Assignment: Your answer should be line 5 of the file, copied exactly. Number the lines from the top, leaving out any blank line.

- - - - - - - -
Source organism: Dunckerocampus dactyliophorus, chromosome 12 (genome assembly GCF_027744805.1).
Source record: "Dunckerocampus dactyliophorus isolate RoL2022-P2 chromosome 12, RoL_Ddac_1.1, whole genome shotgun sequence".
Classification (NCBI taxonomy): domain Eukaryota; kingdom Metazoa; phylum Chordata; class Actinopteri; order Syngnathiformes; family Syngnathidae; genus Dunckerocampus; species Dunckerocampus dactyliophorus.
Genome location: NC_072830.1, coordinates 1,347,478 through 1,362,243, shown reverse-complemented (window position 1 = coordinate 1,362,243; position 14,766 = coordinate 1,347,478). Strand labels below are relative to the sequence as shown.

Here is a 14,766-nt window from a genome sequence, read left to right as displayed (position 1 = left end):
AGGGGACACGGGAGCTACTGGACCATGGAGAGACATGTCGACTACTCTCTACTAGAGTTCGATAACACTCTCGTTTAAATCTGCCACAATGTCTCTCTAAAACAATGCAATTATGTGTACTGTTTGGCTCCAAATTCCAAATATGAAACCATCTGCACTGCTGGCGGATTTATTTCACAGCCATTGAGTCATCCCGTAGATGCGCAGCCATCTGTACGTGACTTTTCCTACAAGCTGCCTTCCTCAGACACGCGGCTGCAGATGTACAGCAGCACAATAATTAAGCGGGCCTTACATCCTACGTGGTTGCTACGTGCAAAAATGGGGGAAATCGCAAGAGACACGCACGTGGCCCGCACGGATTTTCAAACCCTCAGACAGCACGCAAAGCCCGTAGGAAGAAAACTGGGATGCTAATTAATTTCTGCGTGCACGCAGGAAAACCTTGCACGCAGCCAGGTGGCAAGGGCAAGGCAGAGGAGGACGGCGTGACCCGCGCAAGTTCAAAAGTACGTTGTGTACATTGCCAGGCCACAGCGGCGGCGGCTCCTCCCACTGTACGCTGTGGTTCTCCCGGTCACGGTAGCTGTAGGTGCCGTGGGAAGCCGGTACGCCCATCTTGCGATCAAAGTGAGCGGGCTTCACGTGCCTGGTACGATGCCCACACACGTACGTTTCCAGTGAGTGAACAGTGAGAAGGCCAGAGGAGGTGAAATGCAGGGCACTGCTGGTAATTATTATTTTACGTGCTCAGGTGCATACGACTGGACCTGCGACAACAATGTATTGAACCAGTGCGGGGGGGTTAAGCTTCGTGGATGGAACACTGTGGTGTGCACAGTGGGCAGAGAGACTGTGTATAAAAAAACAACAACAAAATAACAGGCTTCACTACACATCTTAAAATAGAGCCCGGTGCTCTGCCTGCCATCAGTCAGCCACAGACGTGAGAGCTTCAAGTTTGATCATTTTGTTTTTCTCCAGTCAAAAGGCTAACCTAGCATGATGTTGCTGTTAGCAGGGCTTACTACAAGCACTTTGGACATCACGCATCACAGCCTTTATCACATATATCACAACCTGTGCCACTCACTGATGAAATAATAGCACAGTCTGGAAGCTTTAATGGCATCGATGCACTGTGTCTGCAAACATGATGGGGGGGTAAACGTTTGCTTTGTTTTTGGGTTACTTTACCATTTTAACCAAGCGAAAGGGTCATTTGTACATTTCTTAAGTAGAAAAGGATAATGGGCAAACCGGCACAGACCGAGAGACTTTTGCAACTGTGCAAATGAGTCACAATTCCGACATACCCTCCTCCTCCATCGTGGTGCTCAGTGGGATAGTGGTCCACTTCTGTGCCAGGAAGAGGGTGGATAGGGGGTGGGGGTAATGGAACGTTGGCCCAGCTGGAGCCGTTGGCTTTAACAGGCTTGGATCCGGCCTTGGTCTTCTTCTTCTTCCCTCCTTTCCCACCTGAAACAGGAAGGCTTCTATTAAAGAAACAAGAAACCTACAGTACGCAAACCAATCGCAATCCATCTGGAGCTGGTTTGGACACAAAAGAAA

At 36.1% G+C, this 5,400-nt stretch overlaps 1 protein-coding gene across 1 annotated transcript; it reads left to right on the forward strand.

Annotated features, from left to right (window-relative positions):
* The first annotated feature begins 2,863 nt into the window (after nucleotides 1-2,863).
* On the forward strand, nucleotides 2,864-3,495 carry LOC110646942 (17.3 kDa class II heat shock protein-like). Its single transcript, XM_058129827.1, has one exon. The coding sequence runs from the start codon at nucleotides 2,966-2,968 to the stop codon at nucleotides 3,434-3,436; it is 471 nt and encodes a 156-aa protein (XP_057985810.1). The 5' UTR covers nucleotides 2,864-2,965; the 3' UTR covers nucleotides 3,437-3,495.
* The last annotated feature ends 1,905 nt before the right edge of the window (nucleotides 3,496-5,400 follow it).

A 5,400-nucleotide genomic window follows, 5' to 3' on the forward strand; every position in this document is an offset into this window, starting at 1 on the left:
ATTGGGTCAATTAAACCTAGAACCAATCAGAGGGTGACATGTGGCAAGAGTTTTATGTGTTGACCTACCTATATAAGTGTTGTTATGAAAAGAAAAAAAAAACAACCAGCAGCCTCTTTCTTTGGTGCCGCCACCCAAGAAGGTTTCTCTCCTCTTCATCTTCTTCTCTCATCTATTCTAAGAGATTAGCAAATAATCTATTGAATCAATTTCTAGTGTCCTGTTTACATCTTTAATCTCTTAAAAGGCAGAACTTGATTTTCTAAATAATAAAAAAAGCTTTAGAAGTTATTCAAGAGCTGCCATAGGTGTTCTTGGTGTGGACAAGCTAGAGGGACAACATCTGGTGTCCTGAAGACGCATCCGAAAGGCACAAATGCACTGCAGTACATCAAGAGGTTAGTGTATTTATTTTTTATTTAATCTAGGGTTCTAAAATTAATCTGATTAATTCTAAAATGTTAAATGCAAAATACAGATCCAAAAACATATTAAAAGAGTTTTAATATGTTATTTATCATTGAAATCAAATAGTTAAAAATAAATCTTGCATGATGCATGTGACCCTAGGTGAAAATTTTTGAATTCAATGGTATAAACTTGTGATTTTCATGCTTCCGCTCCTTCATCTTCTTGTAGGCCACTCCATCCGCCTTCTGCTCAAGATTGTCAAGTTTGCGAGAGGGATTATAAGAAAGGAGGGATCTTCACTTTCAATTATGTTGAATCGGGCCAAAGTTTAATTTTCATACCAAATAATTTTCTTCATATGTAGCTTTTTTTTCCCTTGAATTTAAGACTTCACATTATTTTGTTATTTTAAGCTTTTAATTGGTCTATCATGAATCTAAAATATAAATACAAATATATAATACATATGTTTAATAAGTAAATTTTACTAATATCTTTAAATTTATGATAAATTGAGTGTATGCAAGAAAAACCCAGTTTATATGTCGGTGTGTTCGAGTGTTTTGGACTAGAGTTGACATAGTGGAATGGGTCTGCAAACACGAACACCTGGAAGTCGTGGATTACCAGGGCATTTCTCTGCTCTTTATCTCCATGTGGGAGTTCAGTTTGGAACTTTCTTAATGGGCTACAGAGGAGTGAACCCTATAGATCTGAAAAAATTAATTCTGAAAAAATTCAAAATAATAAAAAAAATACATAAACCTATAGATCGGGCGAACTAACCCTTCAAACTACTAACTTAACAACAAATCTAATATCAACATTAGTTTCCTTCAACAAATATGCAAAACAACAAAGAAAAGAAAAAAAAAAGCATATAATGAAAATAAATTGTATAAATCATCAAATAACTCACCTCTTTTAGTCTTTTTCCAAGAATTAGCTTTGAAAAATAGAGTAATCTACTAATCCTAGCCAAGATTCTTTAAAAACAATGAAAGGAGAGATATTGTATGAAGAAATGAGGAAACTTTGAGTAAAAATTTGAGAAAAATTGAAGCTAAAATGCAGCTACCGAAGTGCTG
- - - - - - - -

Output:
Here is a 14,766-nt window from a genome sequence, read left to right as displayed (position 1 = left end):